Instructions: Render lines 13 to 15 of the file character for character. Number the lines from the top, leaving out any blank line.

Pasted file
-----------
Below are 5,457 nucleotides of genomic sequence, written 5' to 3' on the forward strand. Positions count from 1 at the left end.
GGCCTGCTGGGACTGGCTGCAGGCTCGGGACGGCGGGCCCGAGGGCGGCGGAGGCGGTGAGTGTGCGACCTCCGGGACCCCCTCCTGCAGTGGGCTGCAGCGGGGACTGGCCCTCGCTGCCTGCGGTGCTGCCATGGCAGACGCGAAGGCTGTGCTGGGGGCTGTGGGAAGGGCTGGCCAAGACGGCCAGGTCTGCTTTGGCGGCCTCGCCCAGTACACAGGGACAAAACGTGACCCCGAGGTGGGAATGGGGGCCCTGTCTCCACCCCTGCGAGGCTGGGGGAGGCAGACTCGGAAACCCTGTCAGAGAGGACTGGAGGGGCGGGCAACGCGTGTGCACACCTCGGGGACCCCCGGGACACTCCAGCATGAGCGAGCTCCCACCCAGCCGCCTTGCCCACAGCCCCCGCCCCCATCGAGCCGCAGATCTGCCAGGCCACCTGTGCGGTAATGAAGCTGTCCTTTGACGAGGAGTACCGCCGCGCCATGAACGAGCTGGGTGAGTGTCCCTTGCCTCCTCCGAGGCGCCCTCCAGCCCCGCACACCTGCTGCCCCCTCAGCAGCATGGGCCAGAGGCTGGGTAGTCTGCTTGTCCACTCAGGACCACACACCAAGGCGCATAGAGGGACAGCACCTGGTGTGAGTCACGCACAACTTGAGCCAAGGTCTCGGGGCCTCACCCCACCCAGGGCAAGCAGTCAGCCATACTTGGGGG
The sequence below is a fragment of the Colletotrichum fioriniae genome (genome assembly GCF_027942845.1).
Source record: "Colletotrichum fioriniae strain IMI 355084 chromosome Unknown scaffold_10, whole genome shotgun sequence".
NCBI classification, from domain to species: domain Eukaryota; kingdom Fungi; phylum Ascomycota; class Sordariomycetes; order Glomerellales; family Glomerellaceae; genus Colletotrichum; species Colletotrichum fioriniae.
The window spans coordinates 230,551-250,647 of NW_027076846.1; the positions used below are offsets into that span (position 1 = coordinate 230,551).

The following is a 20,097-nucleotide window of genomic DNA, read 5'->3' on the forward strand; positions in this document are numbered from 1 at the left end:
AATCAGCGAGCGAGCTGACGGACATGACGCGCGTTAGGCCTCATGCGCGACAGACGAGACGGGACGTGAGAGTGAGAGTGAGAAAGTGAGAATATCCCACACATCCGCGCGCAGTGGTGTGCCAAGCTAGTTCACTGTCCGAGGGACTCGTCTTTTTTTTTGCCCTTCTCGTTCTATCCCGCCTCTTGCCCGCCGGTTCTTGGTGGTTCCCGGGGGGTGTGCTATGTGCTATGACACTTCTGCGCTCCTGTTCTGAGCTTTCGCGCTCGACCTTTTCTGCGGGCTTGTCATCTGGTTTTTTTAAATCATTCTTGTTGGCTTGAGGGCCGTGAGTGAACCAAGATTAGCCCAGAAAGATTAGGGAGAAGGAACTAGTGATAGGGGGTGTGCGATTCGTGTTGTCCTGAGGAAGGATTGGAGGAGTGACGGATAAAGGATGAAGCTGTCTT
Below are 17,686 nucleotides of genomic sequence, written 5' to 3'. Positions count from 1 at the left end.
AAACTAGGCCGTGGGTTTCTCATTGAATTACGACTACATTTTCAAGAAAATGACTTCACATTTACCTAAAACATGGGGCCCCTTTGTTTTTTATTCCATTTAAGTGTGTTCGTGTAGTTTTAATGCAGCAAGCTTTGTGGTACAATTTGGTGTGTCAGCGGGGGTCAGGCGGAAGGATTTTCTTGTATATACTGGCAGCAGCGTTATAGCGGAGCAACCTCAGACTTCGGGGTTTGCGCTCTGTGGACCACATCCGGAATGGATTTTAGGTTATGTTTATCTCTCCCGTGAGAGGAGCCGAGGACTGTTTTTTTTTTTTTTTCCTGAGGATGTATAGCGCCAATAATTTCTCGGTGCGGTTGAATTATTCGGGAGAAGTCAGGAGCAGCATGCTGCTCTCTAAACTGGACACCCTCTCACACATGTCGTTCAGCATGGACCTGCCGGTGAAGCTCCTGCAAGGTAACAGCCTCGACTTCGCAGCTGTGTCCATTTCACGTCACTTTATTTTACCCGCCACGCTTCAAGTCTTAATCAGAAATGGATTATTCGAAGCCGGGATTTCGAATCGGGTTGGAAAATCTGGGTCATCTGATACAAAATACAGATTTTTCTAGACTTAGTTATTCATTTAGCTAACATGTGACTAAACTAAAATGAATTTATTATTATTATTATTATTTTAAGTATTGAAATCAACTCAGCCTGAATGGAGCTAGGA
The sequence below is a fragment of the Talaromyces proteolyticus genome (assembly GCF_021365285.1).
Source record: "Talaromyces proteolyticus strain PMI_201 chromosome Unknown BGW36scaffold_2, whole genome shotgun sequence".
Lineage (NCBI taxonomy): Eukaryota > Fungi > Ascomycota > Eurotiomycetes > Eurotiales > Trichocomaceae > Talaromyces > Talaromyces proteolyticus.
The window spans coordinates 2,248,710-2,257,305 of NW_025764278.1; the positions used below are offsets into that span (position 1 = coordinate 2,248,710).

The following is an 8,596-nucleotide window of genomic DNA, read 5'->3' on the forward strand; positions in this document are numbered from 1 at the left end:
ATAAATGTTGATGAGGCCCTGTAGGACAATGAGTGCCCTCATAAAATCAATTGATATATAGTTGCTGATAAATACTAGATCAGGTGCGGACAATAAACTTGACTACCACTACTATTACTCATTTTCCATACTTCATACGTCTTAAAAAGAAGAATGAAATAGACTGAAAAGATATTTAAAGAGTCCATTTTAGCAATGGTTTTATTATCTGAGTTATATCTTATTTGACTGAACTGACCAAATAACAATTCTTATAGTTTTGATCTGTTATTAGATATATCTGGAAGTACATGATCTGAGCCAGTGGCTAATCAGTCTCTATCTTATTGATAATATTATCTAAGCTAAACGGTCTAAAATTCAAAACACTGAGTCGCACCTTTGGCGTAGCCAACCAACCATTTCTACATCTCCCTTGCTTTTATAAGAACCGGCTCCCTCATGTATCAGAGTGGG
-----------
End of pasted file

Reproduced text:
Lineage (NCBI taxonomy): Eukaryota > Fungi > Ascomycota > Eurotiomycetes > Eurotiales > Trichocomaceae > Talaromyces > Talaromyces proteolyticus.
The window spans coordinates 2,248,710-2,257,305 of NW_025764278.1; the positions used below are offsets into that span (position 1 = coordinate 2,248,710).

The following is an 8,596-nucleotide window of genomic DNA, read 5'->3' on the forward strand; positions in this document are numbered from 1 at the left end: